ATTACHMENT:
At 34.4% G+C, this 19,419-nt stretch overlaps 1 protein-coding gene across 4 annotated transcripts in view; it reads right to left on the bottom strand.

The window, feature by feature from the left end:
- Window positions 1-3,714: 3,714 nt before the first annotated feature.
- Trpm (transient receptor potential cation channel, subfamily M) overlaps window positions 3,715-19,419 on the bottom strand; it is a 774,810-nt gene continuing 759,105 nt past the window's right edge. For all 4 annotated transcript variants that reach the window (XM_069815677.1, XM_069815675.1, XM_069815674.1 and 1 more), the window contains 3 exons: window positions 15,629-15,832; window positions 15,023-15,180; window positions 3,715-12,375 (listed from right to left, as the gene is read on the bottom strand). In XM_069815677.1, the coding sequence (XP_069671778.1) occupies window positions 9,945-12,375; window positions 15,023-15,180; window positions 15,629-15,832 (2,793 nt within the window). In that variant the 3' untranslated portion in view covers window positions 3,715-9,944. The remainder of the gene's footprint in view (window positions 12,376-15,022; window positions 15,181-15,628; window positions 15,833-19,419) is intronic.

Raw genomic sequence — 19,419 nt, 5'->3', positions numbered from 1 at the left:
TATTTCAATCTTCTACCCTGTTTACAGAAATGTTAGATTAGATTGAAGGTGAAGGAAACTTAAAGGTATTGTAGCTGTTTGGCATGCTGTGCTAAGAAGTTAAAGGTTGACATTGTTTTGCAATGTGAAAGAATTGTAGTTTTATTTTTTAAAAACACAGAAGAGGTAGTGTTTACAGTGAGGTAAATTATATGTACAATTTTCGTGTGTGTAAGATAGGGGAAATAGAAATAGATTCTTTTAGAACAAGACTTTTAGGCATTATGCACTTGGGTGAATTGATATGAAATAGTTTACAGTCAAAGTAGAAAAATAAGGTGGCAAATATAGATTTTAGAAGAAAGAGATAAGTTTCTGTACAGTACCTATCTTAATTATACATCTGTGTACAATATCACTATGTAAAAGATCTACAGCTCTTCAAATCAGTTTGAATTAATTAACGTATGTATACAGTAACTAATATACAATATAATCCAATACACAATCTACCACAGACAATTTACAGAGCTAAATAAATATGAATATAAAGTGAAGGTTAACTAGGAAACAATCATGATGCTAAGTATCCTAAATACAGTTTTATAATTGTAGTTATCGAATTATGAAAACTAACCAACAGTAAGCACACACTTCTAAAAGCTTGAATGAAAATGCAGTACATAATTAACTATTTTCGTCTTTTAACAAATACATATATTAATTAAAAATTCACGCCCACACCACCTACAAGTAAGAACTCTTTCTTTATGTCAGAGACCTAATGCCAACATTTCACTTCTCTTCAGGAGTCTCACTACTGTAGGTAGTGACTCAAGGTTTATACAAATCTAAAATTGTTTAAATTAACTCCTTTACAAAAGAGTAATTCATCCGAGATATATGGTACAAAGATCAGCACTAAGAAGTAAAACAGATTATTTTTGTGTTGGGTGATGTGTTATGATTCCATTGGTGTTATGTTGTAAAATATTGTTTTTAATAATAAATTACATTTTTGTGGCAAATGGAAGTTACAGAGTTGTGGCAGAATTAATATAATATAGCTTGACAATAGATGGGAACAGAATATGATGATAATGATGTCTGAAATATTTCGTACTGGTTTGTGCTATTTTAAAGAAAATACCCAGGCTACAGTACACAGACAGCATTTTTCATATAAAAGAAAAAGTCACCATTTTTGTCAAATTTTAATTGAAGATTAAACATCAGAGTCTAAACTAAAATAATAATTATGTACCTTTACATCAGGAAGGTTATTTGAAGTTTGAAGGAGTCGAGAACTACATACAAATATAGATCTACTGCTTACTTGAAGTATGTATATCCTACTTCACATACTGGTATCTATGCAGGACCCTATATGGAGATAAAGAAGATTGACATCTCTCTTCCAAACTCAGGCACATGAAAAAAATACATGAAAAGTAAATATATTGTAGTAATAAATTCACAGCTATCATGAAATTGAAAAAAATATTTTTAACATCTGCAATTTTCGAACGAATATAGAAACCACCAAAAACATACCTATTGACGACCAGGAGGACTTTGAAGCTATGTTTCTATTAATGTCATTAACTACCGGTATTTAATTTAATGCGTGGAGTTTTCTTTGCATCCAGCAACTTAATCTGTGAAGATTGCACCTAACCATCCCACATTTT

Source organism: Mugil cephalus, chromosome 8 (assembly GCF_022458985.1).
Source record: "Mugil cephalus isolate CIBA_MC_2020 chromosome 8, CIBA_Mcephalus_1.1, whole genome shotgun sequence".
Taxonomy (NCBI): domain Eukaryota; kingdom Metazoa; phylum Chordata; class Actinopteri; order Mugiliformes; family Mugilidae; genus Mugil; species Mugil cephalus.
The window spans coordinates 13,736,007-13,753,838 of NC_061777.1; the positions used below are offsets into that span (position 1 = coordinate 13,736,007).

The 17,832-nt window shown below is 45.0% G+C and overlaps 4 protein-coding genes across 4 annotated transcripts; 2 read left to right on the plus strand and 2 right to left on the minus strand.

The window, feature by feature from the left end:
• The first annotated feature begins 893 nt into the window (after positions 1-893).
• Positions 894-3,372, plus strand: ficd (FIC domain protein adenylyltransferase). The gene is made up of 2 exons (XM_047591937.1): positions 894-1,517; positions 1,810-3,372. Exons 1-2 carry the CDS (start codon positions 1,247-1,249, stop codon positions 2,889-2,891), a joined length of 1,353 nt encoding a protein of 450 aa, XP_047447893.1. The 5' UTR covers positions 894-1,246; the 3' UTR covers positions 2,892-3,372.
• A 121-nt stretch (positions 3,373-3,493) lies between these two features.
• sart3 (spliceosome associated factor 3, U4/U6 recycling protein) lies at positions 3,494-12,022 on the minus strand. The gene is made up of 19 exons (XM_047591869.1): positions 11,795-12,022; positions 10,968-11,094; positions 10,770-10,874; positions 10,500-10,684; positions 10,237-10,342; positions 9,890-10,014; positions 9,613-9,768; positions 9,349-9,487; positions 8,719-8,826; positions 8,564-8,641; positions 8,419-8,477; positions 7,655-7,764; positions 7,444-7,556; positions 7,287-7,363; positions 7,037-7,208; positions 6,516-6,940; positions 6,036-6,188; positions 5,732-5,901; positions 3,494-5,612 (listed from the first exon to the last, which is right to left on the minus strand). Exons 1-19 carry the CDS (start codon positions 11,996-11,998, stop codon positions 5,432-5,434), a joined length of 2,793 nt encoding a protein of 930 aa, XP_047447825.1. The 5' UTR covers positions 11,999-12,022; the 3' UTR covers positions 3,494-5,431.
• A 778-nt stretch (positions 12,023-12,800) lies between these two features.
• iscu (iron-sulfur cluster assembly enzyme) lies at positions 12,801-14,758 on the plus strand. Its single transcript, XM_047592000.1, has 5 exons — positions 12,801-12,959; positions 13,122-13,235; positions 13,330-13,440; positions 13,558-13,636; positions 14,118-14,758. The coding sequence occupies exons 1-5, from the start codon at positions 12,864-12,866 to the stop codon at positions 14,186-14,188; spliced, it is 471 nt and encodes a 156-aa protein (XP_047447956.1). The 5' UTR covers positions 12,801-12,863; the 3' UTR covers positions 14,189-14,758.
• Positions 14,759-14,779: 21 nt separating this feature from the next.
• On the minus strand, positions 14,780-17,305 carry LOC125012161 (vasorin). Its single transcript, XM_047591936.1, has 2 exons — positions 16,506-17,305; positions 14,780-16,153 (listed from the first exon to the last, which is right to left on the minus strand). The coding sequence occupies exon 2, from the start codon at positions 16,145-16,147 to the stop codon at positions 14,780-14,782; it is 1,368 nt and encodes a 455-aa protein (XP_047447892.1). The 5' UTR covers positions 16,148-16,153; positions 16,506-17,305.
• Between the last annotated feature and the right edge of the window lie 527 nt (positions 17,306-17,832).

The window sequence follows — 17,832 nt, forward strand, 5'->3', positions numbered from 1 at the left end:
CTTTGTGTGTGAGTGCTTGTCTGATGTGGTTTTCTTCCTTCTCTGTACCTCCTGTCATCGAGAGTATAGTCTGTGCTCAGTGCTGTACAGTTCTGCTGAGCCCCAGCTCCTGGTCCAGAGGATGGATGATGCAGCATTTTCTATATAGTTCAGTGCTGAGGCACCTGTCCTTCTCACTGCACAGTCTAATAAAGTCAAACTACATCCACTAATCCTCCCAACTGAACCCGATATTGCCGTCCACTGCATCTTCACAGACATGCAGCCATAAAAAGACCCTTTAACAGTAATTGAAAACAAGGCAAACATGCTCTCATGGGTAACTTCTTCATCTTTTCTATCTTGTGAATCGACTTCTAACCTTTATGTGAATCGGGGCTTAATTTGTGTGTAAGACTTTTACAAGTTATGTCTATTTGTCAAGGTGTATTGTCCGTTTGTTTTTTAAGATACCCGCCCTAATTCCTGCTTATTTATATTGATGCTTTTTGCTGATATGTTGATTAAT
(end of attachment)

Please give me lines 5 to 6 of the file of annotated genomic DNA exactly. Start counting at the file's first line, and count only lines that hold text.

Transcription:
Raw genomic sequence — 19,419 nt, 5'->3', positions numbered from 1 at the left:
TATTTCAATCTTCTACCCTGTTTACAGAAATGTTAGATTAGATTGAAGGTGAAGGAAACTTAAAGGTATTGTAGCTGTTTGGCATGCTGTGCTAAGAAGTTAAAGGTTGACATTGTTTTGCAATGTGAAAGAATTGTAGTTTTATTTTTTAAAAACACAGAAGAGGTAGTGTTTACAGTGAGGTAAATTATATGTACAATTTTCGTGTGTGTAAGATAGGGGAAATAGAAATAGATTCTTTTAGAACAAGACTTTTAGGCATTATGCACTTGGGTGAATTGATATGAAATAGTTTACAGTCAAAGTAGAAAAATAAGGTGGCAAATATAGATTTTAGAAGAAAGAGATAAGTTTCTGTACAGTACCTATCTTAATTATACATCTGTGTACAATATCACTATGTAAAAGATCTACAGCTCTTCAAATCAGTTTGAATTAATTAACGTATGTATACAGTAACTAATATACAATATAATCCAATACACAATCTACCACAGACAATTTACAGAGCTAAATAAATATGAATATAAAGTGAAGGTTAACTAGGAAACAATCATGATGCTAAGTATCCTAAATACAGTTTTATAATTGTAGTTATCGAATTATGAAAACTAACCAACAGTAAGCACACACTTCTAAAAGCTTGAATGAAAATGCAGTACATAATTAACTATTTTCGTCTTTTAACAAATACATATATTAATTAAAAATTCACGCCCACACCACCTACAAGTAAGAACTCTTTCTTTATGTCAGAGACCTAATGCCAACATTTCACTTCTCTTCAGGAGTCTCACTACTGTAGGTAGTGACTCAAGGTTTATACAAATCTAAAATTGTTTAAATTAACTCCTTTACAAAAGAGTAATTCATCCGAGATATATGGTACAAAGATCAGCACTAAGAAGTAAAACAGATTATTTTTGTGTTGGGTGATGTGTTATGATTCCATTGGTGTTATGTTGTAAAATATTGTTTTTAATAATAAATTACATTTTTGTGGCAAATGGAAGTTACAGAGTTGTGGCAGAATTAATATAATATAGCTTGACAATAGATGGGAACAGAATATGATGATAATGATGTCTGAAATATTTCGTACTGGTTTGTGCTATTTTAAAGAAAATACCCAGGCTACAGTACACAGACAGCATTTTTCATATAAAAGAAAAAGTCACCATTTTTGTCAAATTTTAATTGAAGATTAAACATCAGAGTCTAAACTAAAATAATAATTATGTACCTTTACATCAGGAAGGTTATTTGAAGTTTGAAGGAGTCGAGAACTACATACAAATATAGATCTACTGCTTACTTGAAGTATGTATATCCTACTTCACATACTGGTATCTATGCAGGACCCTATATGGAGATAAAGAAGATTGACATCTCTCTTCCAAACTCAGGCACATGAAAAAAATACATGAAAAGTAAATATATTGTAGTAATAAATTCACAGCTATCATGAAATTGAAAAAAATATTTTTAACATCTGCAATTTTCGAACGAATATAGAAACCACCAAAAACATACCTATTGACGACCAGGAGGACTTTGAAGCTATGTTTCTATTAATGTCATTAACTACCGGTATTTAATTTAATGCGTGGAGTTTTCTTTGCATCCAGCAACTTAATCTGTGAAGATTGCACCTAACCATCCCACATTTT